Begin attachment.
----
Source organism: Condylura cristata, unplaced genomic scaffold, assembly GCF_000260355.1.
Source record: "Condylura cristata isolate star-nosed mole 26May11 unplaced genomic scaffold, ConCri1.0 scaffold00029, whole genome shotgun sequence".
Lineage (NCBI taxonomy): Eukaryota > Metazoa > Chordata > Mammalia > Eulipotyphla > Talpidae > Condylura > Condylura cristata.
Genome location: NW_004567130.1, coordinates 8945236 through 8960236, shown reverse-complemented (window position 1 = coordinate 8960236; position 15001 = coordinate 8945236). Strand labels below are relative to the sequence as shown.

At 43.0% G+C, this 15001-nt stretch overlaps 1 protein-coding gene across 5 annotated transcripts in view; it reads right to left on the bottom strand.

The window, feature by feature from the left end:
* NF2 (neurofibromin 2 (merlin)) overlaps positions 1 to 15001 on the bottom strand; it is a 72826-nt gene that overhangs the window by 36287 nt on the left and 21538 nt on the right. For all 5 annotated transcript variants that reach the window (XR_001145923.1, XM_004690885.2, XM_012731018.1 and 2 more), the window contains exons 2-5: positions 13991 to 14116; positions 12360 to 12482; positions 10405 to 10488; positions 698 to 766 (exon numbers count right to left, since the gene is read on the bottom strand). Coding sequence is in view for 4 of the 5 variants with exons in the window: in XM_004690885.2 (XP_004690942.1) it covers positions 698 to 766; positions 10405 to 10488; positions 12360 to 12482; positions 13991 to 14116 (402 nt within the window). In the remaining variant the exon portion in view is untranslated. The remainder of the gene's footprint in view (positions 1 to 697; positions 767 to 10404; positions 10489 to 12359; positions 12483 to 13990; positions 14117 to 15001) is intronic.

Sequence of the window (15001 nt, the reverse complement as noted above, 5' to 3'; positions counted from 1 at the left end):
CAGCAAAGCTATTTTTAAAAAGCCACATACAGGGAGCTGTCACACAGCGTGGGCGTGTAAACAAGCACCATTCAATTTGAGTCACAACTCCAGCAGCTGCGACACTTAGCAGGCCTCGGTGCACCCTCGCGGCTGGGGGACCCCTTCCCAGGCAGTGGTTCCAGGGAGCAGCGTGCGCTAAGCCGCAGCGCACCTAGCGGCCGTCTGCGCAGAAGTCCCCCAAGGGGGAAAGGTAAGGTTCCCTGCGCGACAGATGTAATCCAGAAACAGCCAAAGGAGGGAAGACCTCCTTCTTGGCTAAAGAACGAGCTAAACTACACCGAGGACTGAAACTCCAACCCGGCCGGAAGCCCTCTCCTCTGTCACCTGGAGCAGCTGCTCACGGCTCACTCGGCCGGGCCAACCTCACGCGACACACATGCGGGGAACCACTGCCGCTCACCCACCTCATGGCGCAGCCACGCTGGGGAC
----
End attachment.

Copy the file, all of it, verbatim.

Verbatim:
Source organism: Condylura cristata, unplaced genomic scaffold, assembly GCF_000260355.1.
Source record: "Condylura cristata isolate star-nosed mole 26May11 unplaced genomic scaffold, ConCri1.0 scaffold00029, whole genome shotgun sequence".
Lineage (NCBI taxonomy): Eukaryota > Metazoa > Chordata > Mammalia > Eulipotyphla > Talpidae > Condylura > Condylura cristata.
Genome location: NW_004567130.1, coordinates 8945236 through 8960236, shown reverse-complemented (window position 1 = coordinate 8960236; position 15001 = coordinate 8945236). Strand labels below are relative to the sequence as shown.

At 43.0% G+C, this 15001-nt stretch overlaps 1 protein-coding gene across 5 annotated transcripts in view; it reads right to left on the bottom strand.

The window, feature by feature from the left end:
* NF2 (neurofibromin 2 (merlin)) overlaps positions 1 to 15001 on the bottom strand; it is a 72826-nt gene that overhangs the window by 36287 nt on the left and 21538 nt on the right. For all 5 annotated transcript variants that reach the window (XR_001145923.1, XM_004690885.2, XM_012731018.1 and 2 more), the window contains exons 2-5: positions 13991 to 14116; positions 12360 to 12482; positions 10405 to 10488; positions 698 to 766 (exon numbers count right to left, since the gene is read on the bottom strand). Coding sequence is in view for 4 of the 5 variants with exons in the window: in XM_004690885.2 (XP_004690942.1) it covers positions 698 to 766; positions 10405 to 10488; positions 12360 to 12482; positions 13991 to 14116 (402 nt within the window). In the remaining variant the exon portion in view is untranslated. The remainder of the gene's footprint in view (positions 1 to 697; positions 767 to 10404; positions 10489 to 12359; positions 12483 to 13990; positions 14117 to 15001) is intronic.

Sequence of the window (15001 nt, the reverse complement as noted above, 5' to 3'; positions counted from 1 at the left end):
CAGCAAAGCTATTTTTAAAAAGCCACATACAGGGAGCTGTCACACAGCGTGGGCGTGTAAACAAGCACCATTCAATTTGAGTCACAACTCCAGCAGCTGCGACACTTAGCAGGCCTCGGTGCACCCTCGCGGCTGGGGGACCCCTTCCCAGGCAGTGGTTCCAGGGAGCAGCGTGCGCTAAGCCGCAGCGCACCTAGCGGCCGTCTGCGCAGAAGTCCCCCAAGGGGGAAAGGTAAGGTTCCCTGCGCGACAGATGTAATCCAGAAACAGCCAAAGGAGGGAAGACCTCCTTCTTGGCTAAAGAACGAGCTAAACTACACCGAGGACTGAAACTCCAACCCGGCCGGAAGCCCTCTCCTCTGTCACCTGGAGCAGCTGCTCACGGCTCACTCGGCCGGGCCAACCTCACGCGACACACATGCGGGGAACCACTGCCGCTCACCCACCTCATGGCGCAGCCACGCTGGGGAC